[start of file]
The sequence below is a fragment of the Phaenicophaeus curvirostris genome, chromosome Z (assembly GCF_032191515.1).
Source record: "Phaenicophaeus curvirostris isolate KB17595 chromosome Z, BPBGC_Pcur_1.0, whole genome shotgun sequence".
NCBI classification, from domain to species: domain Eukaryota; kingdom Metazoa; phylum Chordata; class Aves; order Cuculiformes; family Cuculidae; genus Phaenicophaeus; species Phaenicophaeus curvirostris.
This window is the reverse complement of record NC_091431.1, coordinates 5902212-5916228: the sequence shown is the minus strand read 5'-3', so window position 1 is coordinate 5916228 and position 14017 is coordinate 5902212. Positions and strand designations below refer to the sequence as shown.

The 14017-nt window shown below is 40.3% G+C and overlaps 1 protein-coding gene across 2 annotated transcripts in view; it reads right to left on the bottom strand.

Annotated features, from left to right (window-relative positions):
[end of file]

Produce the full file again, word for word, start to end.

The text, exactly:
The sequence below is a fragment of the Phaenicophaeus curvirostris genome, chromosome Z (assembly GCF_032191515.1).
Source record: "Phaenicophaeus curvirostris isolate KB17595 chromosome Z, BPBGC_Pcur_1.0, whole genome shotgun sequence".
NCBI classification, from domain to species: domain Eukaryota; kingdom Metazoa; phylum Chordata; class Aves; order Cuculiformes; family Cuculidae; genus Phaenicophaeus; species Phaenicophaeus curvirostris.
This window is the reverse complement of record NC_091431.1, coordinates 5902212-5916228: the sequence shown is the minus strand read 5'-3', so window position 1 is coordinate 5916228 and position 14017 is coordinate 5902212. Positions and strand designations below refer to the sequence as shown.

The 14017-nt window shown below is 40.3% G+C and overlaps 1 protein-coding gene across 2 annotated transcripts in view; it reads right to left on the bottom strand.

Annotated features, from left to right (window-relative positions):